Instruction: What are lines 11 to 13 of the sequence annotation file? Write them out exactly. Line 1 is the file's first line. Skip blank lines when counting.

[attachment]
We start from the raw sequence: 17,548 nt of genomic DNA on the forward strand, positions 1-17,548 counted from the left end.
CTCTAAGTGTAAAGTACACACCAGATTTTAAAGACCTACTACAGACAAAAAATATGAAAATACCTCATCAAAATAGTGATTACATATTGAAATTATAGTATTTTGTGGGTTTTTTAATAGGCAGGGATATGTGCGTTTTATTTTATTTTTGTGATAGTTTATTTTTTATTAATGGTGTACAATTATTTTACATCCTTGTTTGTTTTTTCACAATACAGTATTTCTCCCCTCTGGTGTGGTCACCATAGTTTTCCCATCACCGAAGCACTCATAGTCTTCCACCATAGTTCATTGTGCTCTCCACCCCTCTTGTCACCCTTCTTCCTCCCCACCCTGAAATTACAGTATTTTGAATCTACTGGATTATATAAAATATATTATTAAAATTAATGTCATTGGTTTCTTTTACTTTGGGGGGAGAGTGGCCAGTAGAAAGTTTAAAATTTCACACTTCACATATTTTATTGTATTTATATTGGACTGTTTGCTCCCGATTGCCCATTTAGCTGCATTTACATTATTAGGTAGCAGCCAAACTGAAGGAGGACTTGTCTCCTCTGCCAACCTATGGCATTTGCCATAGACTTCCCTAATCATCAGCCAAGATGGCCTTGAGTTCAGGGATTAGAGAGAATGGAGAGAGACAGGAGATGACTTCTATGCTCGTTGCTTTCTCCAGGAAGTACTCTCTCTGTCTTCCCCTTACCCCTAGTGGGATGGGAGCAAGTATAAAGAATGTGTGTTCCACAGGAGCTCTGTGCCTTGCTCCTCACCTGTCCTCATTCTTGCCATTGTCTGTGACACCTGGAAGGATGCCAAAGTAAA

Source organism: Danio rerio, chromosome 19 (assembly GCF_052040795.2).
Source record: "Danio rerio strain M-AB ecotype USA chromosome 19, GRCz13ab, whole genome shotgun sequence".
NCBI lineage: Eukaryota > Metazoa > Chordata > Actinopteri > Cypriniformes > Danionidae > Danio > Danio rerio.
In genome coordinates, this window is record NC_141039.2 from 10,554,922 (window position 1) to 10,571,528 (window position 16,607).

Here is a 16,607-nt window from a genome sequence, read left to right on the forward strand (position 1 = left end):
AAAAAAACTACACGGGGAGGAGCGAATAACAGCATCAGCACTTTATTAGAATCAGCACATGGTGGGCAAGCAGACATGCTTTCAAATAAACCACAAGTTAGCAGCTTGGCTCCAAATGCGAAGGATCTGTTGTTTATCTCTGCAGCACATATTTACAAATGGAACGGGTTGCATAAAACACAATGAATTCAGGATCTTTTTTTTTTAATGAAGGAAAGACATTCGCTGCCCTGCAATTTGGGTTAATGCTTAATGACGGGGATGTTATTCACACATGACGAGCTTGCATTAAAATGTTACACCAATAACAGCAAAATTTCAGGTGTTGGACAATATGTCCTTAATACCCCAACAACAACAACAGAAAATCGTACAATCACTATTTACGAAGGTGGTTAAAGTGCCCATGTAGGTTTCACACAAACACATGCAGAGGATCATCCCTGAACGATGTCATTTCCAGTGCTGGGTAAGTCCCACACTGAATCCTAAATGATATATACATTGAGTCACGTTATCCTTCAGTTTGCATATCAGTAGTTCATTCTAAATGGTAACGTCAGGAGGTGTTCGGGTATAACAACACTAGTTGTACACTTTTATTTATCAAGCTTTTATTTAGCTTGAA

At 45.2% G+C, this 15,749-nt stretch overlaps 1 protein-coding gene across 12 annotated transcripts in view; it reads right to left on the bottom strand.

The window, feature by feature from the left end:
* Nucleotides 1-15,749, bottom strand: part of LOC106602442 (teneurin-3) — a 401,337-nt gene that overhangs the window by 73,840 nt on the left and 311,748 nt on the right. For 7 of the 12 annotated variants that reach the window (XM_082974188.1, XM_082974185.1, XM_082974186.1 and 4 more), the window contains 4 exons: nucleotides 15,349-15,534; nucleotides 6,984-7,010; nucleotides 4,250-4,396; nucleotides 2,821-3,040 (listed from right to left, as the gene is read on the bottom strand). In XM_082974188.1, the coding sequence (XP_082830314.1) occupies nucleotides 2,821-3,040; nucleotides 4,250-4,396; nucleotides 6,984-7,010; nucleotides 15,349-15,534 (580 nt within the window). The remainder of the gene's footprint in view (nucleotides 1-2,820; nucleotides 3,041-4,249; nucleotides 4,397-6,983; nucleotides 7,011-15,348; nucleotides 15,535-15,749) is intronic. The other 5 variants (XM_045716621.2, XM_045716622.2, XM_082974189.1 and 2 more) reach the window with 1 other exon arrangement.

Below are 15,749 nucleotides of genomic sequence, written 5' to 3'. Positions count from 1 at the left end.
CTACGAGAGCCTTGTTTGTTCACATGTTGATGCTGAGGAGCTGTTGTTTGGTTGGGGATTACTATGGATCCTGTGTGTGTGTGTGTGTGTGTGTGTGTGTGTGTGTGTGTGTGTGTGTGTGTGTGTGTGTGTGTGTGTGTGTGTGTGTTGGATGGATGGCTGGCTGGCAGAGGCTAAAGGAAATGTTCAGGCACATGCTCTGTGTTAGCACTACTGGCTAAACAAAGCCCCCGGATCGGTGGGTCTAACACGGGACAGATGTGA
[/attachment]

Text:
* Nucleotides 1-15,749, bottom strand: part of LOC106602442 (teneurin-3) — a 401,337-nt gene that overhangs the window by 73,840 nt on the left and 311,748 nt on the right. For 7 of the 12 annotated variants that reach the window (XM_082974188.1, XM_082974185.1, XM_082974186.1 and 4 more), the window contains 4 exons: nucleotides 15,349-15,534; nucleotides 6,984-7,010; nucleotides 4,250-4,396; nucleotides 2,821-3,040 (listed from right to left, as the gene is read on the bottom strand). In XM_082974188.1, the coding sequence (XP_082830314.1) occupies nucleotides 2,821-3,040; nucleotides 4,250-4,396; nucleotides 6,984-7,010; nucleotides 15,349-15,534 (580 nt within the window). The remainder of the gene's footprint in view (nucleotides 1-2,820; nucleotides 3,041-4,249; nucleotides 4,397-6,983; nucleotides 7,011-15,348; nucleotides 15,535-15,749) is intronic. The other 5 variants (XM_045716621.2, XM_045716622.2, XM_082974189.1 and 2 more) reach the window with 1 other exon arrangement.

Below are 15,749 nucleotides of genomic sequence, written 5' to 3'. Positions count from 1 at the left end.
CTACGAGAGCCTTGTTTGTTCACATGTTGATGCTGAGGAGCTGTTGTTTGGTTGGGGATTACTATGGATCCTGTGTGTGTGTGTGTGTGTGTGTGTGTGTGTGTGTGTGTGTGTGTGTGTGTGTGTGTGTGTGTGTGTGTGTGTGTGTTGGATGGATGGCTGGCTGGCAGAGGCTAAAGGAAATGTTCAGGCACATGCTCTGTGTTAGCACTACTGGCTAAACAAAGCCCCCGGATCGGTGGGTCTAACACGGGACAGATGTGA